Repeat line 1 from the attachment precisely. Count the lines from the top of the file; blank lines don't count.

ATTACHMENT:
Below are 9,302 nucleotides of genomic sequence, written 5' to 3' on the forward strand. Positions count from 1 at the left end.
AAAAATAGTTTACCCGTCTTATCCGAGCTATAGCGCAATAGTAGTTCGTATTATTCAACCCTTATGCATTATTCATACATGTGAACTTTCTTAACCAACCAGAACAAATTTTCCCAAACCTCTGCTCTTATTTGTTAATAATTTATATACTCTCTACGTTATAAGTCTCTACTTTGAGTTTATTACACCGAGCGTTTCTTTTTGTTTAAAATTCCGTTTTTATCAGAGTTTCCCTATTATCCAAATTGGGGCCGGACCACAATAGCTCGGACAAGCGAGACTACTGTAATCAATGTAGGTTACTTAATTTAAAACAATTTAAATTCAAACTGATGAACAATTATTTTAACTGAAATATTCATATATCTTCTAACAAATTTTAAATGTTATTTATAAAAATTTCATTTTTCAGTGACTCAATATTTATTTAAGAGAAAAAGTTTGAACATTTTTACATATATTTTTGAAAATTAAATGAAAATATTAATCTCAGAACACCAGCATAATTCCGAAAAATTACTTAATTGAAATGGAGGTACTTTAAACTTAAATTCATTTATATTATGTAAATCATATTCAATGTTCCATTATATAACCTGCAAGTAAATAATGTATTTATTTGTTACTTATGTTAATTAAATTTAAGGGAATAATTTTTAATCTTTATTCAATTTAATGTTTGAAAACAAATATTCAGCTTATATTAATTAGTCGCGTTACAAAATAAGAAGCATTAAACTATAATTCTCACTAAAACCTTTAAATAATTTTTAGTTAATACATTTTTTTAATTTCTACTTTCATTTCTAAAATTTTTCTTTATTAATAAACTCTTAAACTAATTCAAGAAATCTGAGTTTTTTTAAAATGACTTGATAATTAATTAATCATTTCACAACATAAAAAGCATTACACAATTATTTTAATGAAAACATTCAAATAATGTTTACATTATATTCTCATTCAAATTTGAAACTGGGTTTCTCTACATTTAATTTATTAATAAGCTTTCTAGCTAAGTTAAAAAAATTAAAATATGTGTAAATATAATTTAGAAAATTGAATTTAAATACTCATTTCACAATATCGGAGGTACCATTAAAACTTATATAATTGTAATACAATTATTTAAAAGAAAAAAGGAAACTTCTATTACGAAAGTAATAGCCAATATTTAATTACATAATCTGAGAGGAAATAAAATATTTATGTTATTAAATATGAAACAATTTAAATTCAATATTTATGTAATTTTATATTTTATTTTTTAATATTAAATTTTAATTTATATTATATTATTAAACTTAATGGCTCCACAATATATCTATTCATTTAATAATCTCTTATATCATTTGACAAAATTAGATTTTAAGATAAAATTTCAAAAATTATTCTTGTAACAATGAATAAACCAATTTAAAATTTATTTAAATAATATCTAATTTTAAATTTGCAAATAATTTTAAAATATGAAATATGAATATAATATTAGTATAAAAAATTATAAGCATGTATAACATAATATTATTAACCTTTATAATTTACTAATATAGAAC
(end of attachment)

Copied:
Below are 9,302 nucleotides of genomic sequence, written 5' to 3' on the forward strand. Positions count from 1 at the left end.